Americans, a diverse group of people brought together by land, dreams, and a love of freedom (the constitution), are very sensitive to remarks on their race, ethnic heritage, or any question that undermines their national identity. When polite, they’ll refrain from asking you any questions, but sometimes they just have to know–you know? So they’ll covertly ask you about your name (unless you’re John Smith, in which case you’re just British) to find out your ethnicity, where you’re really from.
My name is Finnish
My Finnish dad told me that when he studied in the States, his name was always butchered. At some point, his name, Juha Suotmaa, was completely Americanized to “John Southman”. I have not had such an experience (yet), but that’s because my first name is generic enough for people to just drop my surname.
The Finnish language is not well known in the world and thus most cannot identify a Finnish word when they see it. It’s not a Constanza, Wu, Nhi, or Park. Often, people will look at my name, look at me, and guess Filipina, Malaysian, or even South American. They would never guess American, Taiwanese (Chinese), or Finnish.
Granted, our family name was not always Suotmaa. Before my grandfather had changed it, we belonged to the Suominen family tree. Although I don’t know the reasons behind the change, I do not mind our branching off, for to me our unique name signifies the rooting of a new family tree.
I could’ve been a Wang
Perhaps that’s also why I have yet to change my name after almost a decade of marriage. When we were married, I was still in college and feared all the paperwork the name change required. I worried it might postpone graduation, or that I wouldn’t receive my diploma in time. Since my husband is Chinese, he didn’t seem to mind that I kept my own name (it was barely a conversation), and every time I’ve brought it up he’s said I should just keep my unique name.
Today, I brand myself with my father’s name when just a few years ago I longed to blend in as “Jessica Wang”. Fitting in was one of the reasons I chose to study in California (when most of my friends went to England). I was tired of heads turning when I walked into a room, of random people speaking a random Asian language to me and expecting me to understand, and of having to explain my family background to every confused gaze. I thought, for sure, I wouldn’t ever have to do so among California’s diverse population.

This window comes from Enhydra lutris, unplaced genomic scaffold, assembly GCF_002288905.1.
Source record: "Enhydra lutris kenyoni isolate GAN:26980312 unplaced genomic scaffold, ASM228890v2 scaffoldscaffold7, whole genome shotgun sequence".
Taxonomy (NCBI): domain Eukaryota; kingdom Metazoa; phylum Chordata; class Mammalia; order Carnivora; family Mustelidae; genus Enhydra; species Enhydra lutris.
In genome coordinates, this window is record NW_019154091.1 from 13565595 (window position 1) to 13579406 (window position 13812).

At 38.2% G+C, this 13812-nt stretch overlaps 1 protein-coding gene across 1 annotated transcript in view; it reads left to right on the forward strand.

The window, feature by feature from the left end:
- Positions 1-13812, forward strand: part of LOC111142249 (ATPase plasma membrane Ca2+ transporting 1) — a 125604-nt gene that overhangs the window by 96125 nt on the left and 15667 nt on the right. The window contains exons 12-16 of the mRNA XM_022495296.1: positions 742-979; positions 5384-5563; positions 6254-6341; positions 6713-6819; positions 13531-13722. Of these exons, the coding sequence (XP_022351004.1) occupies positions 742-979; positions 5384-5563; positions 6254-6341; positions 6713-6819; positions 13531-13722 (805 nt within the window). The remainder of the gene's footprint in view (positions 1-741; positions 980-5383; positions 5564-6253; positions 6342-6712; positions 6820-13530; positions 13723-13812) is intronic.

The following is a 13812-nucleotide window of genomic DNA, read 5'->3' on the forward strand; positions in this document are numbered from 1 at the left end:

Of course this was not entirely the case. Clearly, my childhood memories were rose-tinted. In college, I first ended up in international circles, and then befriended locals after I transferred to Los Angeles. I was a third culture child (TCK) disguised as an American born Chinese (ABC), an identity I perpetuated after we moved to Beijing in 2012.
When labels matter
In China, I learned that ABCs are a dime a dozen (just like in California), and most of them felt insecure, disrespected, and inadequate compared to the white expat “foreigners”. For many Chinese, foreigners have to look different to be foreign, and anyone of Chinese descent, regardless of upbringing, is simply an overseas Chinese person (huaqiao). Hence, my husband’s elevator pitch for me has always included: “she’s half-white. Her mother’s from Taiwan.” Years later, it finally dawned on me that my Chengdu-born husband was selling me better than I had been. He had understood what was unique about my brand, about me, better than I had.
Today, we might be back in Los Angeles, but I’m no longer pretending to be someone I’m not. I have no reason to blend in, and I don’t worry about what others might perceive me to be. When someone alludes to my heritage, I play dumb and keep them guessing. If you want to find out where I’m from, where I got my name, or who I am, just ask me. I don’t bite.